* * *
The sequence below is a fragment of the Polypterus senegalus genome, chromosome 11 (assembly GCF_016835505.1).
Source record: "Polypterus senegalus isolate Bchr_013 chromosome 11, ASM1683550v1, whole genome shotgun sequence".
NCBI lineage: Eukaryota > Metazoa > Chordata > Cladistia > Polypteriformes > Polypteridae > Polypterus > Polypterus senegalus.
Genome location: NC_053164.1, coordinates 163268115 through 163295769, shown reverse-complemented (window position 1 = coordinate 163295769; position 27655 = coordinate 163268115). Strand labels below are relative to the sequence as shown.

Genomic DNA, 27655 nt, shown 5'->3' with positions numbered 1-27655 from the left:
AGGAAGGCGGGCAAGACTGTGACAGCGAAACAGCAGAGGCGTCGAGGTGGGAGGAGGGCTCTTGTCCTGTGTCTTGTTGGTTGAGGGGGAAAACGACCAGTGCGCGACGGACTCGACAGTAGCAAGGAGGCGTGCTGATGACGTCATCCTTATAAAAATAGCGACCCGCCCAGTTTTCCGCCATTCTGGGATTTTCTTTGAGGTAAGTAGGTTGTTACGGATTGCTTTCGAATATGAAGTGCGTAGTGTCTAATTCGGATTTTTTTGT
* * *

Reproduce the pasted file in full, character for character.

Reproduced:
The sequence below is a fragment of the Polypterus senegalus genome, chromosome 11 (assembly GCF_016835505.1).
Source record: "Polypterus senegalus isolate Bchr_013 chromosome 11, ASM1683550v1, whole genome shotgun sequence".
NCBI lineage: Eukaryota > Metazoa > Chordata > Cladistia > Polypteriformes > Polypteridae > Polypterus > Polypterus senegalus.
Genome location: NC_053164.1, coordinates 163268115 through 163295769, shown reverse-complemented (window position 1 = coordinate 163295769; position 27655 = coordinate 163268115). Strand labels below are relative to the sequence as shown.

Genomic DNA, 27655 nt, shown 5'->3' with positions numbered 1-27655 from the left:
AGGAAGGCGGGCAAGACTGTGACAGCGAAACAGCAGAGGCGTCGAGGTGGGAGGAGGGCTCTTGTCCTGTGTCTTGTTGGTTGAGGGGGAAAACGACCAGTGCGCGACGGACTCGACAGTAGCAAGGAGGCGTGCTGATGACGTCATCCTTATAAAAATAGCGACCCGCCCAGTTTTCCGCCATTCTGGGATTTTCTTTGAGGTAAGTAGGTTGTTACGGATTGCTTTCGAATATGAAGTGCGTAGTGTCTAATTCGGATTTTTTTGT